It began with a 12-year-old who thought it would be funny to turn the concept of being "Punk’d” back onto Ashton Kutcher, but now it’s evolved into something much more serious.
In the past couple of the weeks, the celebrity swatting trend has grown seemingly out of control, and now the conversation is turning to what is being done to stop the problem. In the past week alone, six new cases have taken place, starting with Diddy on Wednesday, April 3, followed by Rihanna on Thursday, Justin Timberlake and Selena Gomez on Friday, Russell Brand on Monday, and Ryan Seacrest on Wednesday. Seacrest was swatted on the same day as his radio interview with Brand, which covered the Monday incident.
While a 12-year-old boy was arrested in December in conjunction with the Kutcher case and sentenced to two years in juvenile detention (he was also linked to a second swatting case last fall involving Justin Bieber, but was never charged for it), the number of incidents continued to mount. Miley Cyrus, Tom Cruise, Chris Brown, Simon Cowell, Clint Eastwood, and the Kardashians are just a few of the other targets during the first few months of 2013.
Last week, the group responsible for "doxxing" several celebrities (read: publicly posting hacked documents, such as credit reports, online) claimed responsibility for having swatted Diddy and Paris Hilton. On their website, they're now trying to take responsibility for swatting Timberlake and Seacrest. Back in January, a Beverly Hills Police Lieutenant told omg! that he believed we were looking at a case of copycat crimes, but now there’s no telling how many different groups may be responsible for some or all of the swatting incidents.
Los Angeles County Sherriff Lee Baca spoke with the New York Times about just how bad things have gotten. "It’s very bad," he explained. "People who are celebrities don’t deserve to be targets of emergency police response on hoaxes. It’s unnerving to them. They don’t know why the police are there, and yet once the police are there they are required to check out whether or not something is going wrong.”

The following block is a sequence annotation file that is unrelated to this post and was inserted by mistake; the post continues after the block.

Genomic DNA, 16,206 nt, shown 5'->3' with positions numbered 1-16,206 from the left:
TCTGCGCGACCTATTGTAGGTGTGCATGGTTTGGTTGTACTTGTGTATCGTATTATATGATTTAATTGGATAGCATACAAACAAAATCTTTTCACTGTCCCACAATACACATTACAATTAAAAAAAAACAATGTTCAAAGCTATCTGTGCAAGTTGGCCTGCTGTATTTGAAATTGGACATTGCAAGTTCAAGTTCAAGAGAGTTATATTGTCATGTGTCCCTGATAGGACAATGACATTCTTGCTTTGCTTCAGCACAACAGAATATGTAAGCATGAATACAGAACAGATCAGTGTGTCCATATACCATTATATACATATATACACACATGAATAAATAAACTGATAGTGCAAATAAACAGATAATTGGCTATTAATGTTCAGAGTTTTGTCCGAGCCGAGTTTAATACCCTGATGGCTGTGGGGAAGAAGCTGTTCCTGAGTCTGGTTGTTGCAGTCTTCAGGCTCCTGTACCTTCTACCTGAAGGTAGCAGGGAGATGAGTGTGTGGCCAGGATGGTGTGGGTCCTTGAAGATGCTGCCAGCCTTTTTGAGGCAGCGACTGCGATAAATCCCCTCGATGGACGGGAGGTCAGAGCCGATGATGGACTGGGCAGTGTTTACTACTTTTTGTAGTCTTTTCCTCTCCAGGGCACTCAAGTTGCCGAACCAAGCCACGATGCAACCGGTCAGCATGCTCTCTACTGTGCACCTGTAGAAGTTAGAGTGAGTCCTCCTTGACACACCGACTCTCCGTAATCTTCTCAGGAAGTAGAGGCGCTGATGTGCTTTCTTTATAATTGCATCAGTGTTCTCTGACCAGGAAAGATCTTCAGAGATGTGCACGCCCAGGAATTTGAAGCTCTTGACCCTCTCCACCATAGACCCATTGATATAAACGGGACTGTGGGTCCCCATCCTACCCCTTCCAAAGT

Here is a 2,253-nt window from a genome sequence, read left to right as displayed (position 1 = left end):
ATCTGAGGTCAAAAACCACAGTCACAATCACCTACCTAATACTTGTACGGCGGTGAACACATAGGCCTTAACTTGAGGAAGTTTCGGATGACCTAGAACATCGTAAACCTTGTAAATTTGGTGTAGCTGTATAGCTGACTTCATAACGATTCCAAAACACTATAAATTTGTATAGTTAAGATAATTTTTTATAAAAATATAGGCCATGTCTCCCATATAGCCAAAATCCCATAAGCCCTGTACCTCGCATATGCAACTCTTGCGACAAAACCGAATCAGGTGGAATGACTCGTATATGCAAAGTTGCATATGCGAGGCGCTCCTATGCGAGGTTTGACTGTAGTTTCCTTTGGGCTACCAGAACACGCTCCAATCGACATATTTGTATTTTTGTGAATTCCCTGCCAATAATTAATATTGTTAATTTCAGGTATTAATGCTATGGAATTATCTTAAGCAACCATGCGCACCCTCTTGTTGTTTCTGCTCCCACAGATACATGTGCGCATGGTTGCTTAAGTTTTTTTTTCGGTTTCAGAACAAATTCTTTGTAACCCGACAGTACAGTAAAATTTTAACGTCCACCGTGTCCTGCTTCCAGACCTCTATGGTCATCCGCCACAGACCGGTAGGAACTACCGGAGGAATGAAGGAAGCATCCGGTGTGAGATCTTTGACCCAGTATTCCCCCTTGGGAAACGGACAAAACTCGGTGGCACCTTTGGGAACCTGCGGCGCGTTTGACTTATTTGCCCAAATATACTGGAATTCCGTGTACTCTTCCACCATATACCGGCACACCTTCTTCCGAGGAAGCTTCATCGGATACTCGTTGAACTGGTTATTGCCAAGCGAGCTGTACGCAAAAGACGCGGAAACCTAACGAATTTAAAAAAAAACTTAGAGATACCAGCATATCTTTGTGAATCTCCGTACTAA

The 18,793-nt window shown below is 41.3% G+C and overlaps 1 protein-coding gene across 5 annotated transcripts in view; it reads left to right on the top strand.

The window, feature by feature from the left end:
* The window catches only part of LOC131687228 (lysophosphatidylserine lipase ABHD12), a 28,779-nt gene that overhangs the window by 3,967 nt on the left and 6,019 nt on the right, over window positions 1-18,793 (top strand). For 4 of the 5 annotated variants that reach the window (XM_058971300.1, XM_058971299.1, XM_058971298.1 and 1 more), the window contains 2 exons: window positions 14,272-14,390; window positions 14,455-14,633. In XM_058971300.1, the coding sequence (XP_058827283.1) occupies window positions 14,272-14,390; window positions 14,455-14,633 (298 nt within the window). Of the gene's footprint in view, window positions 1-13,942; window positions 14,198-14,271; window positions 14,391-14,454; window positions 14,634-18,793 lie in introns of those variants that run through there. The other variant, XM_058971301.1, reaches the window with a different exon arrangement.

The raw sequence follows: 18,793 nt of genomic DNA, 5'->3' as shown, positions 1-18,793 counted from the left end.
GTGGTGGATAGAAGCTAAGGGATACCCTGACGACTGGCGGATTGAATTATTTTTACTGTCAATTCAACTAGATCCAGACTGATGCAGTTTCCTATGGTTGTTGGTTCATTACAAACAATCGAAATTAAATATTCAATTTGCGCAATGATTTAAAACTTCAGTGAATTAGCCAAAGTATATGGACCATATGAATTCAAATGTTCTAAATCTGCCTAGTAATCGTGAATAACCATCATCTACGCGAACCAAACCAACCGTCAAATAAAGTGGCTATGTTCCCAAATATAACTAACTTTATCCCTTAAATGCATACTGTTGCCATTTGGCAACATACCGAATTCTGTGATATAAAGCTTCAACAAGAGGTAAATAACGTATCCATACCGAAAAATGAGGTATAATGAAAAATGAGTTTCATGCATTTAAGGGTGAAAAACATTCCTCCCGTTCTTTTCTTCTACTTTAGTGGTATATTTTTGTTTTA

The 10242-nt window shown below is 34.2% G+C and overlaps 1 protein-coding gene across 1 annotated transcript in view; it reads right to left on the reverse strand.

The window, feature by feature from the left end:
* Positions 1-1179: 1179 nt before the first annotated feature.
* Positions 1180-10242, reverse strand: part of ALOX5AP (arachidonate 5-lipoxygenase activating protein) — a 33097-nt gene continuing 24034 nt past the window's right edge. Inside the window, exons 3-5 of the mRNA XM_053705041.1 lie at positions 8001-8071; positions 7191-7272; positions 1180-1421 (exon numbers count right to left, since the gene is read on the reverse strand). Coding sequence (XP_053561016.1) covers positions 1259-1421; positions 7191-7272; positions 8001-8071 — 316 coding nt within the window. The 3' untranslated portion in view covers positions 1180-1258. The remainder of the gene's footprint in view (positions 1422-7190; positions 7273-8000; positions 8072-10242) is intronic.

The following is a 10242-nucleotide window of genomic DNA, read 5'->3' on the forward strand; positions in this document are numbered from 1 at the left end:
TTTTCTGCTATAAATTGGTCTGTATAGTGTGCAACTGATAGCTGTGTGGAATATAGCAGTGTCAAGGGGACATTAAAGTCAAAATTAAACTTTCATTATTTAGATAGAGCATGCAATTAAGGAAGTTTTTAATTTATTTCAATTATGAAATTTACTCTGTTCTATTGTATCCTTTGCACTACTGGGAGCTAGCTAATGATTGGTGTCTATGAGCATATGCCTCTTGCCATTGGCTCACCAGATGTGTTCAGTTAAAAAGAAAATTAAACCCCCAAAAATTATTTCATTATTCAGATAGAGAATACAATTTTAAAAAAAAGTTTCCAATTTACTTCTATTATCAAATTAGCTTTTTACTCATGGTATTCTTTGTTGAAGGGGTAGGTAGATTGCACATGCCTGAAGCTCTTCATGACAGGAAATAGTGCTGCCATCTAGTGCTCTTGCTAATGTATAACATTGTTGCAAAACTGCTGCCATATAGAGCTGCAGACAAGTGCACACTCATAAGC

The Times also spoke with California State Senator Ted Lieu, whose district covers the area where most of the incidents have taken place. He sponsored new legislation that recently passed in the Senate (at the request of the Sherriff's Department), to make it easier to convict people of filing false crime reports, and to hold guilty parties responsible.
"It’s a drain on law enforcement," Lieu explained. His legislation is expected to also make parents liable for costs their children may cause from such infractions.
One of the most complicated issues in the equation seems to be whether or not law enforcement officials are able to keep up with the pranksters on a technological level. Most of these 911 calls are sent via computers with hidden IP addresses. But the tech-savvy culprits seem to be staying two steps ahead of their pursuant captors, and, while the FBI certainly has the ability to trace more serious calls, it’s unclear if local police have similar resources.
"A lot of people think that if they’re on a confidential server, it won’t give away their address," Cmdr. Andrew Smith told the Times. "But if you put a search warrant in front of an Internet company, they can give you pretty much whatever information the judge tells them to."
Still, so far, the cuprits have proved themselves elusive. If it’s true that the doxxers are behind some of these swatting calls, then law enforcement may be facing some of the best hackers in the world. To date, they still haven’t been able to stop that group from posting the social security numbers and private information of what now amounts to more than 50 celebrities and American political leaders on their foreign-based website.
So, when will progress be made leading to some more arrests? It's unclear for now. In the meantime, expect to hear about more swatting cases in the near future.
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